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Logo of Phnom Penh Post newspaper Phnom Penh Post - Imprisoned opposition publisher suffers diminishing health: lawyer

Imprisoned opposition publisher suffers diminishing health: lawyer

Imprisoned opposition publisher suffers diminishing health: lawyer

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090701_05.jpg

Hang Chakra, sentenced last week to one year in prison for defamation, says he hasn't been able to sleep or eat since he was incarcerated.

Photo by: Heng Chivoan

Opposition editor Hang Chakra with SRP lawmaker Mu Sochua outside Phnom Penh Municipal Court earlier this month.

THE lawyer for jailed opposition newspaper publisher Hang Chakra said Tuesday that his client has gone without sleep or food since he was imprisoned last Friday, and that he would write a formal complaint about his health to the court.

"I went to visit my client on Monday at Prey Sar prison. He told me he could not eat or sleep," lawyer Choung Chou Ngy told the Post Tuesday.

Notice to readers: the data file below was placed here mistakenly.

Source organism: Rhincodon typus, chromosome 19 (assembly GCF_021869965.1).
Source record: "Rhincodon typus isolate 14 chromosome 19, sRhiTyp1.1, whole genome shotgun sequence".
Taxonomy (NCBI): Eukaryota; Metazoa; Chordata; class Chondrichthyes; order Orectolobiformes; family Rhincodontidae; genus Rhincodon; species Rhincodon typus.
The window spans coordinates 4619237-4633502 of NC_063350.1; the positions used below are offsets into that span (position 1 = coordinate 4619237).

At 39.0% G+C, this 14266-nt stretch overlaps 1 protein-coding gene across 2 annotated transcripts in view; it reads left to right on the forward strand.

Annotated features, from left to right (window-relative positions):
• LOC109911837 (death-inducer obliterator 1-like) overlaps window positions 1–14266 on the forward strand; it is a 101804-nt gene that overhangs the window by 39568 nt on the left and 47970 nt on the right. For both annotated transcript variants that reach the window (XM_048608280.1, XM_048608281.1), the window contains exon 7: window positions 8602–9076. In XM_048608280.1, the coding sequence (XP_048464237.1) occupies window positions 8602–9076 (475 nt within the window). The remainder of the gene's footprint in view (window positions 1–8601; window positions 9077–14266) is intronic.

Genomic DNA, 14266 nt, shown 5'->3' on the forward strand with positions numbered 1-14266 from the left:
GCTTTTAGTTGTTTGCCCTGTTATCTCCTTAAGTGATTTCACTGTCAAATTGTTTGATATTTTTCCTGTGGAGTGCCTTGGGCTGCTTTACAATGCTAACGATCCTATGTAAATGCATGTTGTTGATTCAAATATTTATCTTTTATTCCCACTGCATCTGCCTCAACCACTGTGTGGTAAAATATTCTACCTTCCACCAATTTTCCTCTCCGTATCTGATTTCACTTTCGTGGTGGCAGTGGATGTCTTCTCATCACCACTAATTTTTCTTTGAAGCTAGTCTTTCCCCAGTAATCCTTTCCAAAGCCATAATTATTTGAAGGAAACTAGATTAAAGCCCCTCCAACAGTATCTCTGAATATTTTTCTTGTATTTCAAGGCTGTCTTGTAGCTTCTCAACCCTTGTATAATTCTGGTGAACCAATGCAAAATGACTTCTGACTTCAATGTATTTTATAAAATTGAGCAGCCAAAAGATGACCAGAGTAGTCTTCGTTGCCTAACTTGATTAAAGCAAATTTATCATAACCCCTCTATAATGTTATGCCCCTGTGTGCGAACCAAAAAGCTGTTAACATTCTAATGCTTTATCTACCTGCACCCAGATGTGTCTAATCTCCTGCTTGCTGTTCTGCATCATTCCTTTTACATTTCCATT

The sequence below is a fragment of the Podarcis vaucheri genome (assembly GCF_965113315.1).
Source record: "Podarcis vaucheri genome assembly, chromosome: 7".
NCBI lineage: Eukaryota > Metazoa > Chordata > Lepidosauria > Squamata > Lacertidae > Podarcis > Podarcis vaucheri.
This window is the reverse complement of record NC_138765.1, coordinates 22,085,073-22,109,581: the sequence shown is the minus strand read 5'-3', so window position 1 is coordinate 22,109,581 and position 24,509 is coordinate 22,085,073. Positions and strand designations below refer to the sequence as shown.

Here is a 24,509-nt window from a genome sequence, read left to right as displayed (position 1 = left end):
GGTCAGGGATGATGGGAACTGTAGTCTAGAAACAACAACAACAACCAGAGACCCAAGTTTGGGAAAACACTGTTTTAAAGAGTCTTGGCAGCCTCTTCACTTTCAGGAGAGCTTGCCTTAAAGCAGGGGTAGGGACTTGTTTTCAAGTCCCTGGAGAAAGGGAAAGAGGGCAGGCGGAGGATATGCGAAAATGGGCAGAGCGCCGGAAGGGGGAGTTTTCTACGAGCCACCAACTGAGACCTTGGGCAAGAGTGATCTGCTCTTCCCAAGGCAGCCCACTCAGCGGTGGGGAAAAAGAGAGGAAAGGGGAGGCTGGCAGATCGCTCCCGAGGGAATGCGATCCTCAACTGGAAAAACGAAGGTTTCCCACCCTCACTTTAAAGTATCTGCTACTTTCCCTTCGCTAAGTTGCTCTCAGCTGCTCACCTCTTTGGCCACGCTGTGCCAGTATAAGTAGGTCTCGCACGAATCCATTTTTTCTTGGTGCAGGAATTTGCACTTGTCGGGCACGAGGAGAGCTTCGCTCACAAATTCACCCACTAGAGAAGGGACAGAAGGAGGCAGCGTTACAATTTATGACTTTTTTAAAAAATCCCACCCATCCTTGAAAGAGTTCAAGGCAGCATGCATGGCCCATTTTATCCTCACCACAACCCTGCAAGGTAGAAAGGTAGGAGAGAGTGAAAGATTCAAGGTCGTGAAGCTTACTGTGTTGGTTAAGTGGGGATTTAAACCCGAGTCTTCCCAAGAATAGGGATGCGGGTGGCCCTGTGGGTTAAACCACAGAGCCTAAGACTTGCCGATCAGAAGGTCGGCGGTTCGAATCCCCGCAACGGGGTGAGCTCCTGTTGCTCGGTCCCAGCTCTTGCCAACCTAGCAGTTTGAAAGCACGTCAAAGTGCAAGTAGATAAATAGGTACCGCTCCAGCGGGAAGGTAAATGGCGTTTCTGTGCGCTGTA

"This could make him sick, so I am now preparing two letters to the court to have him released from prison and one more letter to the Appeal Court," he said.

Hang Chakra, who publishes the Khmer Machas Srok newspaper, was sentenced to one year in prison for after a judge last week found him guilty of publishing false information pertaining to a high-ranking government official and his staff.

No justice

Choung Chou Ngy claims his client, who was arrested and sentenced the same day,  wasn't given a chance to defend himself, and that his health problems were likely a result of shock.

"The court did not let my client defend himself. Even I, his lawyer, was not given the chance to defend him," Choung Chou Ngy said. "Their aim is to imprison my client rather than seek justice."

Family expresses concern

Hang Chakra's family has also expressed concern over his health.  

"I worry so much about my father's health because he has got multiple illnesses," Hang Chakra's daughter Hang Nethra, 20, said Tuesday.

Hang Nethra said that she wrote a letter through human rights organisations on Monday to get permission to visit her father.

Am Sam Ath, monitoring supervisor for rights group Licadho, said Tuesday his organisation had sent the letter but had not yet received a response.  

"We wrote to the general department of the prison on Monday to allow his daughter and Licadho doctors see him because his health is not so good," Am Sam Ath said.

Heng Hak, general director at the prison, said Tuesday that he had not yet received the letter, adding: "If the court provides permission, they will be permitted to visit [Hang Chakra] in prison." 

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